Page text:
Despite a roller-coaster of labor force and industry trends during 2020, there are still occupations in demand in Northwest Minnesota. According to DEED’s Job Vacancy Survey (JVS), Northwest Minnesota employers reported 12,180 job vacancies during the second quarter of 2020. This represented only a slight (6.5%) drop from one year previous, when employers reported 13,020 job vacancies during the second quarter of 2019. By occupational group, most vacancies were within Sales and Related Occupations, Building and Grounds Cleaning and Maintenance Occupations, Food Preparation and Serving Related Occupations, Healthcare Support Occupations, Transportation and Material Moving Occupations, and Healthcare Practitioners and Technical Occupations. Of 22 major occupational groups, these six groups accounted for nearly two-thirds of Northwest Minnesota’s total job vacancies in 2020.

According to DEED’s Occupations in Demand tool, which combines job vacancy data with Unemployment Insurance (UI) Statistics and Occupational Employment Statistics (OES), Registered Nurses is the most in-demand occupation in Northwest Minnesota. Many of those occupations in demand for the region are within those occupational groups that had the most job vacancies during the second quarter of 2020, such as Healthcare Support, Healthcare Practitioners and Technical Occupations, and Transportation and Material Moving (Table 2).

Table 2. Northwest Minnesota Top 20 Occupations in Demand, 2020

SOC Code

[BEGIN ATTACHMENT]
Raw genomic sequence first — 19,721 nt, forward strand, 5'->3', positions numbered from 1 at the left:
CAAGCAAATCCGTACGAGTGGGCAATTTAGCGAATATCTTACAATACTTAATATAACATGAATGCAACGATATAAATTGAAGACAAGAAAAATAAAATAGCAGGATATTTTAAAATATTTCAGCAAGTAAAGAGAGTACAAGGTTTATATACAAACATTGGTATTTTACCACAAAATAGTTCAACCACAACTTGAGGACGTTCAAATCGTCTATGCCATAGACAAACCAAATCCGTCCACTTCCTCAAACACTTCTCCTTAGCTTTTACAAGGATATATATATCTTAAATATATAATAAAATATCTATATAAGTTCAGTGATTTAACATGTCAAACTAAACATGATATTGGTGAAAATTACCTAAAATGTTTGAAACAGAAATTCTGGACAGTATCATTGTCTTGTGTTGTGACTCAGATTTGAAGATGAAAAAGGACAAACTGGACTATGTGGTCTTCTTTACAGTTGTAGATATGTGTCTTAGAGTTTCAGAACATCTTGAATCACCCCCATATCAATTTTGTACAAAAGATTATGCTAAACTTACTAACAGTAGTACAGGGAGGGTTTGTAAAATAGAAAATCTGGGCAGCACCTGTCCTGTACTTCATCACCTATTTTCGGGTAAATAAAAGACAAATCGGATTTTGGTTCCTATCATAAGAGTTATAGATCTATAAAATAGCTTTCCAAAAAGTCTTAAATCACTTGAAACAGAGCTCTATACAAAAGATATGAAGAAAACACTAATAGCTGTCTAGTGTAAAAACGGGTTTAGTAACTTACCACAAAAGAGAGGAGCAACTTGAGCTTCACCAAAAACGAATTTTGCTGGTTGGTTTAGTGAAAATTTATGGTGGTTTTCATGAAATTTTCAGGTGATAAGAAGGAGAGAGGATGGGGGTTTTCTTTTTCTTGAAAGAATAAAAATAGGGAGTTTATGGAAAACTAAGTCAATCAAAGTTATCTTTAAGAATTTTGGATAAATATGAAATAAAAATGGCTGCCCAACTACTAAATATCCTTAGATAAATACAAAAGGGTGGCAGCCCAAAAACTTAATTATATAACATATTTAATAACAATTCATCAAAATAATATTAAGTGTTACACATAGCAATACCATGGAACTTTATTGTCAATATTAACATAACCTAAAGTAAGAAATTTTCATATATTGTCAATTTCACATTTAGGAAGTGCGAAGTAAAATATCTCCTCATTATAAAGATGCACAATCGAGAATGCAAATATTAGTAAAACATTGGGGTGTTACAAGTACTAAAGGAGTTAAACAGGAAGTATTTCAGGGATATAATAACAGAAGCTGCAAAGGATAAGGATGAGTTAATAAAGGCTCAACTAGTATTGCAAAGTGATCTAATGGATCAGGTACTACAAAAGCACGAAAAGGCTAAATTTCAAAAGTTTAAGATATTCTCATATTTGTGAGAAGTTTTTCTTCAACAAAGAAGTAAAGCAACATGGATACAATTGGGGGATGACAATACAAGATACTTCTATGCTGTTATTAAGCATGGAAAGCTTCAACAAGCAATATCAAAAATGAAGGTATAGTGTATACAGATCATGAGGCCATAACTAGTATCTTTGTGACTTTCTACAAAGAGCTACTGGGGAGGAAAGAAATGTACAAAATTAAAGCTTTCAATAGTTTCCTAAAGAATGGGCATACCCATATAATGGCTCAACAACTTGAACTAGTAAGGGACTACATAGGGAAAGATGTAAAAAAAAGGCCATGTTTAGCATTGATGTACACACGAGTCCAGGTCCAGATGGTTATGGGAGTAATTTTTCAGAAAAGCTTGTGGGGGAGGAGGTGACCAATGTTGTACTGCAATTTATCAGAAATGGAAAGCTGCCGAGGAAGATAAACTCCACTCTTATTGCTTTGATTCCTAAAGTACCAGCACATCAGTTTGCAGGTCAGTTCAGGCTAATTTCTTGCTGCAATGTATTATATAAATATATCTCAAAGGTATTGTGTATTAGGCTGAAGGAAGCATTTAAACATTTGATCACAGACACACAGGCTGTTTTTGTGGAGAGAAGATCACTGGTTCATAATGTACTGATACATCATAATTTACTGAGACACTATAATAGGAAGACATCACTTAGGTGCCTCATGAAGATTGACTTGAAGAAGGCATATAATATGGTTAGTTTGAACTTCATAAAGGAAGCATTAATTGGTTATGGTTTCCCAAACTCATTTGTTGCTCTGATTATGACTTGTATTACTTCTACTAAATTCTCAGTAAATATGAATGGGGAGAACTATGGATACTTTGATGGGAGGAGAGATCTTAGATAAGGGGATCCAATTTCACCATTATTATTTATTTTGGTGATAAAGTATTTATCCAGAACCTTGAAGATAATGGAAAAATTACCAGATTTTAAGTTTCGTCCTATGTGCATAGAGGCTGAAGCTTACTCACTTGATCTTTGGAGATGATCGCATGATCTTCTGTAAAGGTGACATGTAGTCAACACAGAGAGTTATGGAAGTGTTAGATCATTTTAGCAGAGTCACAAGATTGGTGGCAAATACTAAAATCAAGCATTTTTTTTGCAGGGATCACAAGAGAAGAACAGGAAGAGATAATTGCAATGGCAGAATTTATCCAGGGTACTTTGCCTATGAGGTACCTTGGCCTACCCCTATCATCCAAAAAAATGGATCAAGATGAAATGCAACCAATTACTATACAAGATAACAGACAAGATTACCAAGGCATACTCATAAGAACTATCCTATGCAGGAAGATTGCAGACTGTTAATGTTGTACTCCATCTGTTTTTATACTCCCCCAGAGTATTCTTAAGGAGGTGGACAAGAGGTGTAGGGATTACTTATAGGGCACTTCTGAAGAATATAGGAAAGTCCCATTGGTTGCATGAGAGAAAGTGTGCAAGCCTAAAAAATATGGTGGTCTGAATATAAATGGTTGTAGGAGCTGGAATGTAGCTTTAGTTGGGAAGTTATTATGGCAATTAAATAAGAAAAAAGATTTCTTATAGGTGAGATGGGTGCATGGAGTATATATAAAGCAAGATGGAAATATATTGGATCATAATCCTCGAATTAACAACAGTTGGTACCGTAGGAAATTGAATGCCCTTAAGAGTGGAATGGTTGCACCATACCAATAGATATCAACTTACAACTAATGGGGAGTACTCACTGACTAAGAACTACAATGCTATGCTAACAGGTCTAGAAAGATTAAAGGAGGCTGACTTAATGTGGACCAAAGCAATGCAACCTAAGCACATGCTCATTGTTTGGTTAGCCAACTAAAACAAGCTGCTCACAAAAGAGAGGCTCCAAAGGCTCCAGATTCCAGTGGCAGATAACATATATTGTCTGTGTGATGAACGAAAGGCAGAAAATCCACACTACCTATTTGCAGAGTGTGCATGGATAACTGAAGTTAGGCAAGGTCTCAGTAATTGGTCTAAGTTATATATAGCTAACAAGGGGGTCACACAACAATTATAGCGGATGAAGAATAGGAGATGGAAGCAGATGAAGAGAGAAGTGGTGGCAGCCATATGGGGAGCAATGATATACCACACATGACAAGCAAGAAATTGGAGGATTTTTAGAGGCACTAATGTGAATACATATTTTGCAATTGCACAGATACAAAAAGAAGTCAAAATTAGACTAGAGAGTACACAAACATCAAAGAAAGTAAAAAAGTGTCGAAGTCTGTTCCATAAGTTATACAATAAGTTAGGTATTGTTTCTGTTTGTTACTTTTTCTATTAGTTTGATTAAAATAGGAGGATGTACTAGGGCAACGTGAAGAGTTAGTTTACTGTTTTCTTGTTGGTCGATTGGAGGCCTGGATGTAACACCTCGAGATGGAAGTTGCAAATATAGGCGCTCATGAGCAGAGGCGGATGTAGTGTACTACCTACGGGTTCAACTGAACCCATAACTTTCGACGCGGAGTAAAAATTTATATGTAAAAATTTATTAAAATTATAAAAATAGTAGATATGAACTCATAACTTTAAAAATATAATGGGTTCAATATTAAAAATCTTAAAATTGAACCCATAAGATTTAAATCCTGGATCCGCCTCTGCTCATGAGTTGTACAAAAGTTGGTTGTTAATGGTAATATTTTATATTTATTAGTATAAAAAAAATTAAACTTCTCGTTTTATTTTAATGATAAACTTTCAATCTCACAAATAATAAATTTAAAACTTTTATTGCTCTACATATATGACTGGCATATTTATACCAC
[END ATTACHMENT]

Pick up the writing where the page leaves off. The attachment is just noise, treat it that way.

Job Title

25th Percentile Wage

Median Wage

Education Requirements


Registered Nurses



Associate degree


Maids and Housekeeping Cleaners



High school diploma or equivalent


Home Health and Personal Care Aides



High school diploma or equivalent


Nursing Assistants



Postsecondary non-degree award


Laborers and Freight, Stock, and Material Movers



High school diploma or equivalent


Teaching Assistants, Except Postsecondary



High school diploma or equivalent


Heavy and Tractor-Trailer Truck Drivers



High school diploma or equivalent


Pharmacy Technicians



High school diploma or equivalent


Licensed Practical and Licensed Vocational Nurses



Postsecondary non-degree award


Elementary School Teachers



Bachelor's degree


Interviewers, Except Eligibility and Loan



High school diploma or equivalent


Janitors and Cleaners



High school diploma or equivalent


Secondary School Teachers



Bachelor's degree


Miscellaneous Assemblers and Fabricators



High school diploma or equivalent


Substitute Teachers, Short-Term



Bachelor's degree


Construction Equipment Operators



High school diploma or equivalent


Stockers and Order Fillers



High school diploma or equivalent


Customer Service Representatives



High school diploma or equivalent


Veterinary Technologists and Technicians



Associate degree


Construction Laborers



High school diploma or equivalent

Source: DEED Occupations in Demand

Monitoring the industries and people impacted by the economic stress of COVID-19 will continue to be important from a recovery standpoint. While unemployment is down in recent months, there are still thousands of people looking for work. While Northwest Minnesota fared the initial shock of COVID-19 better than the state, 17 of 20 major industry sectors witnessed losses over the year, impacting virtually all businesses. While there are job openings available, efforts should continue to be made to connect jobseekers with employers who are hiring.

[1] White, Erik. "An Introduction to the Region and the Impacts of COVID-19." Minnesota Employment Review, Minnesota Department of Employment and Economic Development, May 2020, mn.gov/deed/newscenter/publications/review/may-2020/nw-impacts-of-covid-19.jsp.